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pooja195

  • one year ago

@mathmate

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  1. pooja195
    • one year ago
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    @mathmate

  2. pooja195
    • one year ago
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    Chapter 9 ;-;

  3. mathmate
    • one year ago
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    Chapter 9 ======

  4. mathmate
    • one year ago
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    |dw:1433627905280:dw| Find x (hypotenuse) shown in the above drawing.

  5. pooja195
    • one year ago
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    a^2 + b^2 = c^2?

  6. mathmate
    • one year ago
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    Yep, now evaluate x numerically, please.

  7. pooja195
    • one year ago
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    12^2+5^2=c^ 144+25=169 13^2

  8. mathmate
    • one year ago
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    So x=13 (is the final answer).

  9. mathmate
    • one year ago
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    which two consecutive integers does sqrt(200) fall between?

  10. pooja195
    • one year ago
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    idk this ;-;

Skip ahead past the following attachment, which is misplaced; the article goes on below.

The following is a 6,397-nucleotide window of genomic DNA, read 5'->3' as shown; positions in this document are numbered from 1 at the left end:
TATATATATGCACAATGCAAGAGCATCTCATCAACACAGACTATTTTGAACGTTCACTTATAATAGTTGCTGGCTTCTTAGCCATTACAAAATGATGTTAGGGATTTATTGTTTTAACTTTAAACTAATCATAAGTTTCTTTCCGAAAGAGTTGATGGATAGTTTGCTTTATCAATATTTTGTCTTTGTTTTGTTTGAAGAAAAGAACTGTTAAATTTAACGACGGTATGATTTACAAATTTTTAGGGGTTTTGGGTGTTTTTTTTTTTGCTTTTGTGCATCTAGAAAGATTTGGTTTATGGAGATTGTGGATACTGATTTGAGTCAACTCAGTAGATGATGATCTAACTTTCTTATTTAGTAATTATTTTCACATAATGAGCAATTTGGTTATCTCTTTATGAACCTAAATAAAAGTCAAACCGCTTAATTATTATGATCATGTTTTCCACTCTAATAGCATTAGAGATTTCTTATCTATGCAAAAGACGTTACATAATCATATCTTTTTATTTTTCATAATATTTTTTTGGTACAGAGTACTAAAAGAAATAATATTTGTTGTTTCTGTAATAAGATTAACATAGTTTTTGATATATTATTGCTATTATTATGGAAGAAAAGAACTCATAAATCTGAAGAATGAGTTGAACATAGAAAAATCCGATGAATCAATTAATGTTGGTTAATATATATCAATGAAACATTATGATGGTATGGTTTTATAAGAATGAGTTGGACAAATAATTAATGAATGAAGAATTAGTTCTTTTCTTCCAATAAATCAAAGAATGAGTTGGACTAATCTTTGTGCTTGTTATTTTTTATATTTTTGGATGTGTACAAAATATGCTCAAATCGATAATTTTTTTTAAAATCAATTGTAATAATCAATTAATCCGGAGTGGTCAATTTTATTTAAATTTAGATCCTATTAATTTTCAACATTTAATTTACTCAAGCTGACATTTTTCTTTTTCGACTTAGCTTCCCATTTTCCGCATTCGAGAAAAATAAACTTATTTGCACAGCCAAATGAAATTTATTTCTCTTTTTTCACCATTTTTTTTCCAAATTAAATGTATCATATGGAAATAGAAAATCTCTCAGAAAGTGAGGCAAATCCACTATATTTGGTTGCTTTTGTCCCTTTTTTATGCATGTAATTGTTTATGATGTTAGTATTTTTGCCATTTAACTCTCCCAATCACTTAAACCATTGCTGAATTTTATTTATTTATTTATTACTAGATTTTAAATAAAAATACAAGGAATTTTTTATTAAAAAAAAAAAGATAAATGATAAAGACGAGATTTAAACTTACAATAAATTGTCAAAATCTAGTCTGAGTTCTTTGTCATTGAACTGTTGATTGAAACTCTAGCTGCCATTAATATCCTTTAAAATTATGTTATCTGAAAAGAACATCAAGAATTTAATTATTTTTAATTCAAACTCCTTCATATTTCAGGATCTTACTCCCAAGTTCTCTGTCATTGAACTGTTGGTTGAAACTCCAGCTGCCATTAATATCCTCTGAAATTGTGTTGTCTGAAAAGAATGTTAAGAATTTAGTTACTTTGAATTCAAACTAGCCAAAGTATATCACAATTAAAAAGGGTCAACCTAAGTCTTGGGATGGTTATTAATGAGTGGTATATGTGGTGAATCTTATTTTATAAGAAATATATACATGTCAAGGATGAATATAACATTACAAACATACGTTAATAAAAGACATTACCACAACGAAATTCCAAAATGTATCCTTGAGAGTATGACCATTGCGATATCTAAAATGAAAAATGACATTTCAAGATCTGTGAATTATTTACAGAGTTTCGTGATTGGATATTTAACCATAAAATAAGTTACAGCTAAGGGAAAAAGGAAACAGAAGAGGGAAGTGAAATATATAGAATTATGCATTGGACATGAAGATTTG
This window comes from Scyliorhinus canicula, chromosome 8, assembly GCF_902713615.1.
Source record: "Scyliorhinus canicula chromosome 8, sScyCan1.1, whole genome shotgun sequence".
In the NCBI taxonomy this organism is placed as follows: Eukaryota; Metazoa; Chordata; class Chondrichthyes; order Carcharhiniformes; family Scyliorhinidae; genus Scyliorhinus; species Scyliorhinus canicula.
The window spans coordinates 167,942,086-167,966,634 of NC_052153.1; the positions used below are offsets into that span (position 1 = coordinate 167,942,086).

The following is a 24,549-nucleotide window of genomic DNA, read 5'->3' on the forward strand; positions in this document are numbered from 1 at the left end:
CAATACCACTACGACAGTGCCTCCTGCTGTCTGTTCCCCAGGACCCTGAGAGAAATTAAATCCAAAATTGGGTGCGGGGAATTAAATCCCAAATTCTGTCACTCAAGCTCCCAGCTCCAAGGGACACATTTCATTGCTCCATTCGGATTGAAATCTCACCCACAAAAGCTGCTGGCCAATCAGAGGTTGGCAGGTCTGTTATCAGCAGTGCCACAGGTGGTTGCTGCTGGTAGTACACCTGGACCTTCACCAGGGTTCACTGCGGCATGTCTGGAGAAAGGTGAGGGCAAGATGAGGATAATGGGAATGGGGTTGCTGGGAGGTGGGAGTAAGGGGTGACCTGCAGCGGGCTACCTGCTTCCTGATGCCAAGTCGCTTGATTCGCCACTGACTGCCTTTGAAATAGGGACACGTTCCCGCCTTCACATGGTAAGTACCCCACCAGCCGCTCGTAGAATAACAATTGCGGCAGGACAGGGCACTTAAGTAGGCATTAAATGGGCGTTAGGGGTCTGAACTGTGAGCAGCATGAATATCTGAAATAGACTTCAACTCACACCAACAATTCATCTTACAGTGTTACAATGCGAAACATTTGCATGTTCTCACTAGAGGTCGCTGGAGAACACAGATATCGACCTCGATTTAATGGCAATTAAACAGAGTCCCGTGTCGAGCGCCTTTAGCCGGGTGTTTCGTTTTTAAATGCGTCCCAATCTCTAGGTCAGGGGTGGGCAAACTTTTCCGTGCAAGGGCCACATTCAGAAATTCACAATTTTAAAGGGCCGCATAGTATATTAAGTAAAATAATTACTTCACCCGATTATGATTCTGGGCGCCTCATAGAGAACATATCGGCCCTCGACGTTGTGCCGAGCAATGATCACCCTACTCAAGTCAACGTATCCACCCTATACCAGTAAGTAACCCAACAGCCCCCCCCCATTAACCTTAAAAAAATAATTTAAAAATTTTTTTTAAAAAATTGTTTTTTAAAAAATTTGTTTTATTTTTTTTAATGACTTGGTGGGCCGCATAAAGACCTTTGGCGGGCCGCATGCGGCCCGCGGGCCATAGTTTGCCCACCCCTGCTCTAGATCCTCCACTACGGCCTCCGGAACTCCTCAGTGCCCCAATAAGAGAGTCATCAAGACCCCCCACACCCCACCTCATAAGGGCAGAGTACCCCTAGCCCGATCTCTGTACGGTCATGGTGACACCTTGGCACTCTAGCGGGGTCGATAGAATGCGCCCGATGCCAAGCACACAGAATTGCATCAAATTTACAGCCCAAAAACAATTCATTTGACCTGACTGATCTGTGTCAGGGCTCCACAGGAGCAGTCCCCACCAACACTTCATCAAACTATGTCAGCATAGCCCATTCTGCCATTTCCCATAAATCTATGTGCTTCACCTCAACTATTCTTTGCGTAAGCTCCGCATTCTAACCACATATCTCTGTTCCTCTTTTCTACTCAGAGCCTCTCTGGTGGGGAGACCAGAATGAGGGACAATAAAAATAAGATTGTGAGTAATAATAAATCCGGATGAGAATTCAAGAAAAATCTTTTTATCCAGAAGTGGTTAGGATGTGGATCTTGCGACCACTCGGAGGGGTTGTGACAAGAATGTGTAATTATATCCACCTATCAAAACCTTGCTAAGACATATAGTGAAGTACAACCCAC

11. mathmate
    • one year ago
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    10^2=100 11^2=121 12^2=144 13^2=169 14^2=196 15^2=225 16^2=256 ... which two consecutive integers does sqrt(200) fall between?

  12. pooja195
    • one year ago
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    no .-.

  13. pooja195
    • one year ago
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    *none

  14. mathmate
    • one year ago
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    "between" is the keyword. We know that 14^2=196, and 15^2=225 or sqrt(196)=14, sqrt(225)=15, so sqrt(200) falls between which integer numbers?

  15. pooja195
    • one year ago
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    Decimals? .-.

  16. pooja195
    • one year ago
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    wait no

  17. mathmate
    • one year ago
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    no, we are looking for two integer numbers! lol

  18. pooja195
    • one year ago
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    This si confusing T_T lets skip this

  19. mathmate
    • one year ago
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    the answer is 14 and 15. In fact sqrt(200)=14.1421356237309.... (never ends). So we know that sqrt(200) falls between 14 and 15! You were probably thinking that it's more complicated than this!

  20. pooja195
    • one year ago
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    -_-

  21. mathmate
    • one year ago
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    The hint is 14^2=196, so too small, 15^2=225, so too big. Therefore sqrt(200) must fall between 14 and 15. Is that ok?

  22. pooja195
    • one year ago
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    yes

  23. mathmate
    • one year ago
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    Solve the equation 27-3y^2=0

  24. pooja195
    • one year ago
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    Would you like the work or is it ok to put in the answer?

  25. mathmate
    • one year ago
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    put in the work, but LaTeX is not required.

  26. pooja195
    • one year ago
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    first find a GCF 27-3y^2=0 -3 is the gcf then square root answer: −3(y+3)(y−3) set values to 0 y=3 or y=−3